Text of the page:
A second empirical study , conducted by the Privatics laboratory of the French National Institute for Research in Computer Science and Control (INRIA) in 2014, sheds additional light. In their observation of purchase prices in online advertising auction systems (known as “RTB” or Real Time Bidding), the authors report that prices vary according to the temporal depth of the information accumulated about an internet user through cookies. Clues to purchase intention attract higher valuations than simple profiles based purely on browsing history. Browsing history itself is only valued at around $0.0005 for an advertising impression. The authors estimate the volume of business generated at $0.18 per month. Web users’ potential earning on this market would be around $0.432 per year. Almost nothing, in other words.
A DISPOSSESSED WEB USER?
These studies show two things: firstly, that the value of a set of personal information, when determined by the rules of supply and demand on the advertising market, is always low, and unattractive for consumers. Secondly, they show how the market for personal data operates and what its products are: it is a B2B market for purchase intentions, qualified profiles and lists of individuals, formatted for the needs of advertisers and a highly automated industrial chain.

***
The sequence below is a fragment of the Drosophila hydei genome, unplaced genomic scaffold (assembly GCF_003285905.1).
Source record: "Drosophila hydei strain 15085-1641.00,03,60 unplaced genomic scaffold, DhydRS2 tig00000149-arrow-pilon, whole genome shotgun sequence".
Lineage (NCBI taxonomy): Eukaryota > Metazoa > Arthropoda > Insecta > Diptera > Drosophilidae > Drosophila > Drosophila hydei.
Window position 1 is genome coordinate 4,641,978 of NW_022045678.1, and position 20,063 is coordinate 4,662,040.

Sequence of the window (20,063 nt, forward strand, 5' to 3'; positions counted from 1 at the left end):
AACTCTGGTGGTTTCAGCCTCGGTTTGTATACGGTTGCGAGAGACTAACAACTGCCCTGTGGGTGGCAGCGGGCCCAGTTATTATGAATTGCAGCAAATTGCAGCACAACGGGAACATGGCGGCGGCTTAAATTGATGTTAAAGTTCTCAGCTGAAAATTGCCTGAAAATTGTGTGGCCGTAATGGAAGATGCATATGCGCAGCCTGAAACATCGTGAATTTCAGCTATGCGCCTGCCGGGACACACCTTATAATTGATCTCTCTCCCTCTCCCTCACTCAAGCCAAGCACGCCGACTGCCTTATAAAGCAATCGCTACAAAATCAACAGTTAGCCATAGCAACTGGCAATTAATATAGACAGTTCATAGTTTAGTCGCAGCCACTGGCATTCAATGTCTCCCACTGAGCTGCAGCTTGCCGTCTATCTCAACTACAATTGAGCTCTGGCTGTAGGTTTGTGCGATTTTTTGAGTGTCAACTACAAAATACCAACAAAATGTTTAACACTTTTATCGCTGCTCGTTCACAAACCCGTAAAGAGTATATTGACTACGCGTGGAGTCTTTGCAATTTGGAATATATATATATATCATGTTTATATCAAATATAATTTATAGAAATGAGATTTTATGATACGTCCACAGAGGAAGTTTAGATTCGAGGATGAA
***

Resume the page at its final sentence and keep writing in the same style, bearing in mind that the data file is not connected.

What, then, does that leave for the web user, whose data are widely collected without any real informed consent and would in any case make them no money? We should assess the value of personal data for the individual in terms not of its monetary value, but of its usage value, and that we should separate this question from the privacy issue. The information and traces held by digital players about their customers are starting to be made available to those customers, in the form of dashboards (Google) or lists to be exported, and generally contain profile information and transaction histories (Orange, e-commerce, etc.). For the digital industries, giving web users the capacity and the infrastructure to recover these data and make them actionable by thirdparty applications, while respecting their privacy, now appears to be a fruitful avenue for extracting value from data through usage and services.